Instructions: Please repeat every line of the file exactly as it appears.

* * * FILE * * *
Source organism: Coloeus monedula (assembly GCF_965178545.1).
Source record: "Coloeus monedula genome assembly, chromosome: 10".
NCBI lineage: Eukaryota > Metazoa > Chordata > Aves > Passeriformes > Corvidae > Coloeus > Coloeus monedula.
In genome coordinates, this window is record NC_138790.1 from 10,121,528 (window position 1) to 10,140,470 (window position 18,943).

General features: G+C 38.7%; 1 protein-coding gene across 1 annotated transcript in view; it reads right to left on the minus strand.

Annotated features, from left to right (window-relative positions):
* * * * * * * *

Source organism: Coloeus monedula (assembly GCF_965178545.1).
Source record: "Coloeus monedula genome assembly, chromosome: 10".
NCBI lineage: Eukaryota > Metazoa > Chordata > Aves > Passeriformes > Corvidae > Coloeus > Coloeus monedula.
In genome coordinates, this window is record NC_138790.1 from 10,121,528 (window position 1) to 10,140,470 (window position 18,943).

General features: G+C 38.7%; 1 protein-coding gene across 1 annotated transcript in view; it reads right to left on the minus strand.

Annotated features, from left to right (window-relative positions):